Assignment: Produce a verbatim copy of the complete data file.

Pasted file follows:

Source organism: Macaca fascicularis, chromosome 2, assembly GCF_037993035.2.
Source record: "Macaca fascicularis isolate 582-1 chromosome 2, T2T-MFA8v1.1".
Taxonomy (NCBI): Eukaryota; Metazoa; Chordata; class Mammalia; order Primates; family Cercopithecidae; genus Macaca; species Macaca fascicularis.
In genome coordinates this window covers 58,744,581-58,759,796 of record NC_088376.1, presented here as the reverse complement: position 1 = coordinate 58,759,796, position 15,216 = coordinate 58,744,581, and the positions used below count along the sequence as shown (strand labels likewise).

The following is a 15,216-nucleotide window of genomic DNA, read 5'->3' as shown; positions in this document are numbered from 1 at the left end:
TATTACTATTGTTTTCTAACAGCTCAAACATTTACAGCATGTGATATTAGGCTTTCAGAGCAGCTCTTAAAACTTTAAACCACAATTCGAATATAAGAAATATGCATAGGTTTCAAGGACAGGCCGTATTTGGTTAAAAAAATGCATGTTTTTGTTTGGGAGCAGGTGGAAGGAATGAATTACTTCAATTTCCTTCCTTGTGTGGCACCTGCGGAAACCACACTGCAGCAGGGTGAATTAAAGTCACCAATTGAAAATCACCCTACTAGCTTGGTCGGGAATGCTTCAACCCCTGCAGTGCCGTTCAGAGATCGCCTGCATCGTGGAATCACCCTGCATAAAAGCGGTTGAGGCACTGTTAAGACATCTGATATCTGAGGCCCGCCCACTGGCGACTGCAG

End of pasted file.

Source organism: Macaca fascicularis, chromosome 2, assembly GCF_037993035.2.
Source record: "Macaca fascicularis isolate 582-1 chromosome 2, T2T-MFA8v1.1".
Taxonomy (NCBI): Eukaryota; Metazoa; Chordata; class Mammalia; order Primates; family Cercopithecidae; genus Macaca; species Macaca fascicularis.
In genome coordinates this window covers 58,744,581-58,759,796 of record NC_088376.1, presented here as the reverse complement: position 1 = coordinate 58,759,796, position 15,216 = coordinate 58,744,581, and the positions used below count along the sequence as shown (strand labels likewise).

The following is a 15,216-nucleotide window of genomic DNA, read 5'->3' as shown; positions in this document are numbered from 1 at the left end:
TATTACTATTGTTTTCTAACAGCTCAAACATTTACAGCATGTGATATTAGGCTTTCAGAGCAGCTCTTAAAACTTTAAACCACAATTCGAATATAAGAAATATGCATAGGTTTCAAGGACAGGCCGTATTTGGTTAAAAAAATGCATGTTTTTGTTTGGGAGCAGGTGGAAGGAATGAATTACTTCAATTTCCTTCCTTGTGTGGCACCTGCGGAAACCACACTGCAGCAGGGTGAATTAAAGTCACCAATTGAAAATCACCCTACTAGCTTGGTCGGGAATGCTTCAACCCCTGCAGTGCCGTTCAGAGATCGCCTGCATCGTGGAATCACCCTGCATAAAAGCGGTTGAGGCACTGTTAAGACATCTGATATCTGAGGCCCGCCCACTGGCGACTGCAG